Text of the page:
By Viktor Sundman
Etienne Tshisekedi was a giant – or as one of his former colleagues put it, a baobab tree – in Congolese politics. Between 1991 and 1997 he was named prime minister of Zaire (as the Democratic Republic of the Congo was then called) no less than four times, but never lasted more than a few months in the post due to frequent clashes with then-president Mobutu Sese Seko. Since 1997, he has been the main leader of the civilian opposition to the current president, Joseph Kabila, to which he lost a fraudulent presidential election in 2011. On the 1st of February, 2017, the 84-year-old politician died while in Brussels for a medical check-up.
His death is mourned widely in the DRC, not just because of his past deeds, but because of the uncertainty his death brings. Tshisekedi played a key role in the current negotiations on the country’s presidential elections, and his death endangers the fragile political process.
Presidential elections were supposed to be held in November 2016, but the electoral commission announced earlier in the year that the elections would be postponed until 2018 because of delays in updating the voter rolls. This was seen by the opposition as an attempt by President Kabila to stay in office past the end of his second and constitutionally last term on the 19th of December.
President Kabila invited the opposition to a national dialogue in order to agree on the political process until elections could be held, but these were boycotted by the main oppositional bloc known as the Rassemblement, led by Tshisekedi. On the 19th of September, the Rassemblement organized protests in Kinshasa, demanding that President Kabila leave office within three months. Security forces used tear gas and live ammunition to disperse the protesters, and 48 civilians were killed according to UN sources. This led the Catholic Church, an important actor in Congolese politics, to withdraw from the national dialogue, further depriving the process of legitimacy. When an agreement allowing Kabila to lead a transitional government with a prime minister from the opposition until elections could be held in April 2018 was announced in October, it was rejected by the Rassemblement.
In December, the Catholic Church initiated a new political dialogue to find a solution to the political crisis before the expiration of President Kabila’s mandate. This time, the Rassemblement joined the negotiations, but an agreement could not be reached before the end of Kabila’s mandate on the 19th of December. Once again, protests erupted in several major Congolese cities, and once again the security forces responded with excessive force, resulting in at least 40 people killed and hundreds arrested. A deal was finally reached on New Year’s Eve. The deal, like the October-deal, allows Kabila to lead a transitional government, but clarifies that he will not stand for a third term, which is not allowed by the constitution, and calls for elections before the end of 2017.
Negotiations over the implementation of the deal have continued in January, but progress has been slow, and the negotiations are now in jeopardy as the opposition struggles to replace its leader. Tshisekedi was appointed to head a national council to oversee the implementation of the agreement, and the government and opposition are in disagreement over how a successor is to be appointed. The government argues that the position is up for discussion between the parties, while the opposition insists on it being filled by the president of the Rassemblement’s Committee of Elders, which is yet to be appointed.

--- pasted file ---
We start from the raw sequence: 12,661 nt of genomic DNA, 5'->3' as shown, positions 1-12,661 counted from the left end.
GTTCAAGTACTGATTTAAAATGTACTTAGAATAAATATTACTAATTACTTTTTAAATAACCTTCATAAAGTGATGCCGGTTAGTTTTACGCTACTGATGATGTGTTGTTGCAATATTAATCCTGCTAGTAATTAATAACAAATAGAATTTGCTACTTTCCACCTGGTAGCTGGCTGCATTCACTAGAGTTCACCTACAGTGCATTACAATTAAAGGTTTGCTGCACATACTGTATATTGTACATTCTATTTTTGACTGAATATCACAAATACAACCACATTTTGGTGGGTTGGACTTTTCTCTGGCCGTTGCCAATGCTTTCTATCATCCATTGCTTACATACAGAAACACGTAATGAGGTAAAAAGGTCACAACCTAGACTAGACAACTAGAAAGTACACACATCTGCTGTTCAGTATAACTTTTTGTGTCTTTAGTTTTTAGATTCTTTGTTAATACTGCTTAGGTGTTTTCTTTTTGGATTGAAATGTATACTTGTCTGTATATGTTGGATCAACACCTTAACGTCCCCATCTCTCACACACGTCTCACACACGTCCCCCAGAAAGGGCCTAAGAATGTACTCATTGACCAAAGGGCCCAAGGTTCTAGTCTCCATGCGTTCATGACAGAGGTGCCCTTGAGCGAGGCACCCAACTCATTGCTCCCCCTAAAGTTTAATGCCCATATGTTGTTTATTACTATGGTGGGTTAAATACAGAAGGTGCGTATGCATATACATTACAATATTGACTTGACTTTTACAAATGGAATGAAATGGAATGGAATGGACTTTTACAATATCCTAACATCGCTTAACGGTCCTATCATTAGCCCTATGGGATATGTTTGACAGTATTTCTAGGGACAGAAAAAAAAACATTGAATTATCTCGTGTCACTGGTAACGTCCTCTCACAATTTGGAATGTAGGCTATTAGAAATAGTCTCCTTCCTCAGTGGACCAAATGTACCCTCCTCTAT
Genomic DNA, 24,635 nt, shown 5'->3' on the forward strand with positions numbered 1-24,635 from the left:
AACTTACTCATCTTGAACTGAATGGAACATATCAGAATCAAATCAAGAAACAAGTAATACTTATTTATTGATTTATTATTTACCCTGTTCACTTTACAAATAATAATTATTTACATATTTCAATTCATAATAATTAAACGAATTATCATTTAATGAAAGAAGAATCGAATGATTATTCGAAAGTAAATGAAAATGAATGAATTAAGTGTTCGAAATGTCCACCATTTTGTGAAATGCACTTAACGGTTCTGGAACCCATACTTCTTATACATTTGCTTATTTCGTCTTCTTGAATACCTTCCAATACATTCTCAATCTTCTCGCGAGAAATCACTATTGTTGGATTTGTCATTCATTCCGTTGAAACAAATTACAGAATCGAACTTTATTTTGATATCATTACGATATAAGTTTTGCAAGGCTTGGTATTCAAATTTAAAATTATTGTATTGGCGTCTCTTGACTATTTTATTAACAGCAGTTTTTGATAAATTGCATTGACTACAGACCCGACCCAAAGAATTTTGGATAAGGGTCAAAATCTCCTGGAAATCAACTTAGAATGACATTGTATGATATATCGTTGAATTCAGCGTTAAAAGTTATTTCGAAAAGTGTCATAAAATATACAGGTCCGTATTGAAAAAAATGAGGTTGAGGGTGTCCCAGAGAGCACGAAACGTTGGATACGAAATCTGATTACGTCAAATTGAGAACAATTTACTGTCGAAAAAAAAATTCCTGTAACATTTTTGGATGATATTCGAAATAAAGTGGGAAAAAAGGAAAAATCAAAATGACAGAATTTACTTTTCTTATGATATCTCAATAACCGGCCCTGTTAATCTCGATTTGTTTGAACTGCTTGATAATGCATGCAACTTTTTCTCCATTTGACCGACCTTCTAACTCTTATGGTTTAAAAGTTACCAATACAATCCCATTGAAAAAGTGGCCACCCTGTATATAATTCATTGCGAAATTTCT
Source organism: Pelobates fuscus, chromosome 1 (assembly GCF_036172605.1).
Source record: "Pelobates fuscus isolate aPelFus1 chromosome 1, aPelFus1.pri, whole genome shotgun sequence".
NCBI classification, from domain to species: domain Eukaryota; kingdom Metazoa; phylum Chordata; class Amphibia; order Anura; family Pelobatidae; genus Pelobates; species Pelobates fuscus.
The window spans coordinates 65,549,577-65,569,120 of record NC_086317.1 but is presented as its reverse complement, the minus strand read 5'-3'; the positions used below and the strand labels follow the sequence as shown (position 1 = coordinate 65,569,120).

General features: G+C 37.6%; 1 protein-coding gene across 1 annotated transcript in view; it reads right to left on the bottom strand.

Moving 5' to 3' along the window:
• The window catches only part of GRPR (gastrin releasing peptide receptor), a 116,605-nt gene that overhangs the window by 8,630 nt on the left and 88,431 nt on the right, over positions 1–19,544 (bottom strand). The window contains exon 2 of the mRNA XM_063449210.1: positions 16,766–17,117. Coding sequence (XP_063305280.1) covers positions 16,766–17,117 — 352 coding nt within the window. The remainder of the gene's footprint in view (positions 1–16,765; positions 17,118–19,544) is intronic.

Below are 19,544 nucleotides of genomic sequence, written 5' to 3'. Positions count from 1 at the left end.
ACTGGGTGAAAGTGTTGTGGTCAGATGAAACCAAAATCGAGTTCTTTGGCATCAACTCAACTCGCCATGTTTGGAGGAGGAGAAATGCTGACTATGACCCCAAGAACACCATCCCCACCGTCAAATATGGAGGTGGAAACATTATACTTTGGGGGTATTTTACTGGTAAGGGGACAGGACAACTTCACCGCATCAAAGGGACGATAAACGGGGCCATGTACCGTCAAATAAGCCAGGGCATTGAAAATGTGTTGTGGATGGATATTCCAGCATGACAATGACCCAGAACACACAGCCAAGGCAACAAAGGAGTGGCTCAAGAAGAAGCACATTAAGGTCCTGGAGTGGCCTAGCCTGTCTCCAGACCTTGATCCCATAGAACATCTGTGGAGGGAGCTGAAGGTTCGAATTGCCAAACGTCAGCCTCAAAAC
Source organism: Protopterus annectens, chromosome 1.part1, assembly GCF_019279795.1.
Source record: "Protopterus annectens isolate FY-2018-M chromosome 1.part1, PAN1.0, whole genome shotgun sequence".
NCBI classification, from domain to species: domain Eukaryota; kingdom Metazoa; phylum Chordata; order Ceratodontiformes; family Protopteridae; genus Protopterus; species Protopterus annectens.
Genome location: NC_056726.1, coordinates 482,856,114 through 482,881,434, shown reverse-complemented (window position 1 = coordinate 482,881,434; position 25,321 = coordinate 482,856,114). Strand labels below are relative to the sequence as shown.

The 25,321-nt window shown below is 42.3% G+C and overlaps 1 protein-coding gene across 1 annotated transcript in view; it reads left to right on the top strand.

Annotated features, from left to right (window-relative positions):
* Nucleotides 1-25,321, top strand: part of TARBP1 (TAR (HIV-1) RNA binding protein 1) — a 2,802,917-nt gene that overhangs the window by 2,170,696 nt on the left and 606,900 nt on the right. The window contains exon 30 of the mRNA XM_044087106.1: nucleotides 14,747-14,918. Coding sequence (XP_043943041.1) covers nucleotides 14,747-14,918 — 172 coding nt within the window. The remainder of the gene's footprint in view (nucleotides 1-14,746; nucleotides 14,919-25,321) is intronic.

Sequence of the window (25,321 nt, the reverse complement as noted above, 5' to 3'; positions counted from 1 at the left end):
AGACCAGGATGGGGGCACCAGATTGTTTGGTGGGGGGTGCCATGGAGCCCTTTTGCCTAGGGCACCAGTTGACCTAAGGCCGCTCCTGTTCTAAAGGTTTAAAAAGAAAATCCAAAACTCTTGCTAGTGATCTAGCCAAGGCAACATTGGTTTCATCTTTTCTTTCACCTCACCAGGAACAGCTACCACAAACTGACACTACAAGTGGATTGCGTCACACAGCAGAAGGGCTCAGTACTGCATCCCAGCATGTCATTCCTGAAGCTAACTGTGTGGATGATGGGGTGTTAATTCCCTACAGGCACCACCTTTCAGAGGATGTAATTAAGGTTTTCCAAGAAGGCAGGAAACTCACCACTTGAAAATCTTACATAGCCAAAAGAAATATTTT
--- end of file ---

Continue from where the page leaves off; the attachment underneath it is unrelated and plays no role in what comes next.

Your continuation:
Even if the opposition gets its way, it is unclear who would be able to take Tshisekedi’s place. A primary candidate is Moise Katumbi, a former governor and co-founder of the Rassemblement, who many believe to be the grouping’s future presidential candidate. However, his appointment could prove problematic, as he fled the DRC last year when a court sentenced him to three years imprisonment in a property misappropriation case and he also faces charges of recruiting mercenaries. He could face arrest upon his return to the DRC. Another likely candidate is Felix Tshisekedi, the son of late Etienne Tshisekedi. His name is certainly a powerful symbol, but he does not have the support of all opposition groups, raising the issue of whether his status in the opposition movement is strong enough to keep it united. The opposition is fragmented, and without a clear leader, it may fall apart over internal divisions and disagreements.
Until now, the political process has had a calming effect on the people of the DRC. If the negotiations fall apart, there is a great risk of violent protest against President Kabila’s rule. When Etienne Tshisekedi returned to the DRC in the summer of 2016, after two years of medical treatment in Brussels, he was greeted by gigantic crowds. His funeral procession is likely to attract even more people, and the procession may easily be turned into an enormous protest. Alternatively, lacking a strong, unified opposition, President Kabila may see a chance to tighten his grip on power and squeeze civil society further, quelling any protests that may erupt. The fact that Kabila’s budget minister, days after Tshisekedi’s death, claimed that the country did not have enough funds to organise elections in 2017, may be a hint that the government will take the opportunity to step away from the deal. Either way, the death of Etienne Tshisekedi is a grievous event, both for his family and friends and for the hopes of democracy in the DRC.
By Viktor Sundman
Photos from Wikipedia Commons